Employers should provide engineering controls. For example, radiant heaters may be used to warm workers in outdoor security stations. If possible, shield work areas from drafts or wind to reduce wind chill. When practical, use insulating material on equipment handles when temperatures are below 30 F.
Employers should train workers on how to help prevent and recognize cold stress illnesses and injuries and how to apply first aid treatment. Workers should be trained on the appropriate engineering controls, work practices and PPE to reduce the risk of cold stress.
Employers should use safe work practices. For example, since it is easy to become dehydrated in cold weather, OSHA recommends that employers provide plenty of warm sweetened liquids. Alcoholic drinks must be avoided. If possible, schedule heavy work during the warmer part of the day and assign workers to tasks in pairs (buddy system) so that they can monitor each other for signs of cold stress. Workers should be allowed to interrupt their work if they are extremely uncomfortable. Employers should give workers frequent breaks in warm areas. Let new workers and those returning after time away from work acclimate to the conditions by gradually increasing their workload, allowing more frequent breaks in warm areas as they build up a tolerance for the cold environment.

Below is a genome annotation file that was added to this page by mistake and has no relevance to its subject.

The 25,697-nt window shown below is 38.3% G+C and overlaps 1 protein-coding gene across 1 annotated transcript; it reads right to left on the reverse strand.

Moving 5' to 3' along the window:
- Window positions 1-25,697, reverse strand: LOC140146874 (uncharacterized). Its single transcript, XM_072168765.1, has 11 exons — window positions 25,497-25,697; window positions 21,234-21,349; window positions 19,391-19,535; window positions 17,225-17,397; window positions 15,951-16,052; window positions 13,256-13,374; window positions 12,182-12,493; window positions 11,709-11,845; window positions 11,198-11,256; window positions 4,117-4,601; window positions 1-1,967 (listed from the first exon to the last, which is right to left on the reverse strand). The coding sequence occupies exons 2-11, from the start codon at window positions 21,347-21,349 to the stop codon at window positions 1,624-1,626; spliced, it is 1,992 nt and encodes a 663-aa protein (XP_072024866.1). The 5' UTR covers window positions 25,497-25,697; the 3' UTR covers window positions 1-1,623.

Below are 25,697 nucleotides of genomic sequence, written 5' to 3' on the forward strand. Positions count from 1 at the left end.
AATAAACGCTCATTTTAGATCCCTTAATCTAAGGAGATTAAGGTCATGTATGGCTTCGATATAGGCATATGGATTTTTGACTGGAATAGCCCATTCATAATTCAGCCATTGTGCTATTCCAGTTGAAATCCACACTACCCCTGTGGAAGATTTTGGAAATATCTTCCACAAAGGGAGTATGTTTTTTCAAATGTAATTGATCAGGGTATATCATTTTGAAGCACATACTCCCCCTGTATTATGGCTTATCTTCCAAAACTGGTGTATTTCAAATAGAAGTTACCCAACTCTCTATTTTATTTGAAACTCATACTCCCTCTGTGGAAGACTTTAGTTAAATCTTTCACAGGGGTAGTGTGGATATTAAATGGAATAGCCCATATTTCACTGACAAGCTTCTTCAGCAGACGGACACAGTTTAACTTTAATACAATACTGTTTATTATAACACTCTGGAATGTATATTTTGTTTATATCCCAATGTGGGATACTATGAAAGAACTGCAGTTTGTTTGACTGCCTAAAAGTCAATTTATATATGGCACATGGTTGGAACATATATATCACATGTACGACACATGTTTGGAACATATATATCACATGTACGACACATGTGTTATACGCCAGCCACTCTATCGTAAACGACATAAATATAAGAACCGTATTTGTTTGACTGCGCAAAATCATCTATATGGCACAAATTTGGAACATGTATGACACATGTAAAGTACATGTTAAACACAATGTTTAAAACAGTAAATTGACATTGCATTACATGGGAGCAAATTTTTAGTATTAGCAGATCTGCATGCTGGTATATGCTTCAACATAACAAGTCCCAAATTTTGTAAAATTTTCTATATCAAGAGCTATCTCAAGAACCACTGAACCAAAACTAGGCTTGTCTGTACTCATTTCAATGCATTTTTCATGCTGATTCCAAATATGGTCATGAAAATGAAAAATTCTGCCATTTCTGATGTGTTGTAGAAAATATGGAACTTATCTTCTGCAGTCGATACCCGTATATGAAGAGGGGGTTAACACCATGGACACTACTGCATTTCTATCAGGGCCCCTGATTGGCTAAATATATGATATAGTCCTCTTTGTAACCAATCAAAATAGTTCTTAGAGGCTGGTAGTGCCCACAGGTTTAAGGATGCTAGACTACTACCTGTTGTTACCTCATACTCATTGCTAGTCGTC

Dressing properly is extremely important to help prevent cold stress. The type of fabric worn also makes a difference. Cotton loses its insulation value when it becomes wet. Wool, silk and most synthetics, on the other hand, retain their insulation even when wet. The following are recommendations for working in cold environments:
- Wear at least three layers of loose-fitting clothing. Layering provides better insulation. Do not wear tight-fitting clothing.